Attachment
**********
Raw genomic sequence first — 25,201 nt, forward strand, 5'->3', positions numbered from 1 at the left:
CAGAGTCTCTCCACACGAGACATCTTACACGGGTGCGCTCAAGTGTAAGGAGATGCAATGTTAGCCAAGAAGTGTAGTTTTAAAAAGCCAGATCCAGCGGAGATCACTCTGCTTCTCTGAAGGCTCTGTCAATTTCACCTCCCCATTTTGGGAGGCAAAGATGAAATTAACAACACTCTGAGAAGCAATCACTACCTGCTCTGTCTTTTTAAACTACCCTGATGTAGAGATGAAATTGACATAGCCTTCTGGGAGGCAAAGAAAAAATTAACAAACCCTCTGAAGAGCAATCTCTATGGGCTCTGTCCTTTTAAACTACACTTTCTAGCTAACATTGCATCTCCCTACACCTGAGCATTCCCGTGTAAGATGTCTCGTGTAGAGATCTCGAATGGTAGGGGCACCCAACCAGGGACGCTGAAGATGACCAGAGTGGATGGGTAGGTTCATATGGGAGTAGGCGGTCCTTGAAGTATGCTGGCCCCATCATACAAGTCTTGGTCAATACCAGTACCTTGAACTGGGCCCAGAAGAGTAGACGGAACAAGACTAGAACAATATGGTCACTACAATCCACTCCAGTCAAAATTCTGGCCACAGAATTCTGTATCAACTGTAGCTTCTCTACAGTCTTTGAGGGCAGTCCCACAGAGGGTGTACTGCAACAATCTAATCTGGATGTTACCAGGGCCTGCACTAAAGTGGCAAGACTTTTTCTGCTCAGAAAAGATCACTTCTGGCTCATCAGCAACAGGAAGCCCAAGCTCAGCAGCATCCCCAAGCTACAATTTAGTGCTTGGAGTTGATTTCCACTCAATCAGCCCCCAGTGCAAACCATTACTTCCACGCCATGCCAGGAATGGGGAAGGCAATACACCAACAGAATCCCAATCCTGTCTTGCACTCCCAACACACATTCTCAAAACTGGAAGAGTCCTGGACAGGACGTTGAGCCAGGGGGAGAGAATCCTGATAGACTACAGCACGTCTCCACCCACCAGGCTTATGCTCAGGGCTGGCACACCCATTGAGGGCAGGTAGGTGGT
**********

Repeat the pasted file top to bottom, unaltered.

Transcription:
Raw genomic sequence first — 25,201 nt, forward strand, 5'->3', positions numbered from 1 at the left:
CAGAGTCTCTCCACACGAGACATCTTACACGGGTGCGCTCAAGTGTAAGGAGATGCAATGTTAGCCAAGAAGTGTAGTTTTAAAAAGCCAGATCCAGCGGAGATCACTCTGCTTCTCTGAAGGCTCTGTCAATTTCACCTCCCCATTTTGGGAGGCAAAGATGAAATTAACAACACTCTGAGAAGCAATCACTACCTGCTCTGTCTTTTTAAACTACCCTGATGTAGAGATGAAATTGACATAGCCTTCTGGGAGGCAAAGAAAAAATTAACAAACCCTCTGAAGAGCAATCTCTATGGGCTCTGTCCTTTTAAACTACACTTTCTAGCTAACATTGCATCTCCCTACACCTGAGCATTCCCGTGTAAGATGTCTCGTGTAGAGATCTCGAATGGTAGGGGCACCCAACCAGGGACGCTGAAGATGACCAGAGTGGATGGGTAGGTTCATATGGGAGTAGGCGGTCCTTGAAGTATGCTGGCCCCATCATACAAGTCTTGGTCAATACCAGTACCTTGAACTGGGCCCAGAAGAGTAGACGGAACAAGACTAGAACAATATGGTCACTACAATCCACTCCAGTCAAAATTCTGGCCACAGAATTCTGTATCAACTGTAGCTTCTCTACAGTCTTTGAGGGCAGTCCCACAGAGGGTGTACTGCAACAATCTAATCTGGATGTTACCAGGGCCTGCACTAAAGTGGCAAGACTTTTTCTGCTCAGAAAAGATCACTTCTGGCTCATCAGCAACAGGAAGCCCAAGCTCAGCAGCATCCCCAAGCTACAATTTAGTGCTTGGAGTTGATTTCCACTCAATCAGCCCCCAGTGCAAACCATTACTTCCACGCCATGCCAGGAATGGGGAAGGCAATACACCAACAGAATCCCAATCCTGTCTTGCACTCCCAACACACATTCTCAAAACTGGAAGAGTCCTGGACAGGACGTTGAGCCAGGGGGAGAGAATCCTGATAGACTACAGCACGTCTCCACCCACCAGGCTTATGCTCAGGGCTGGCACACCCATTGAGGGCAGGTAGGTGGT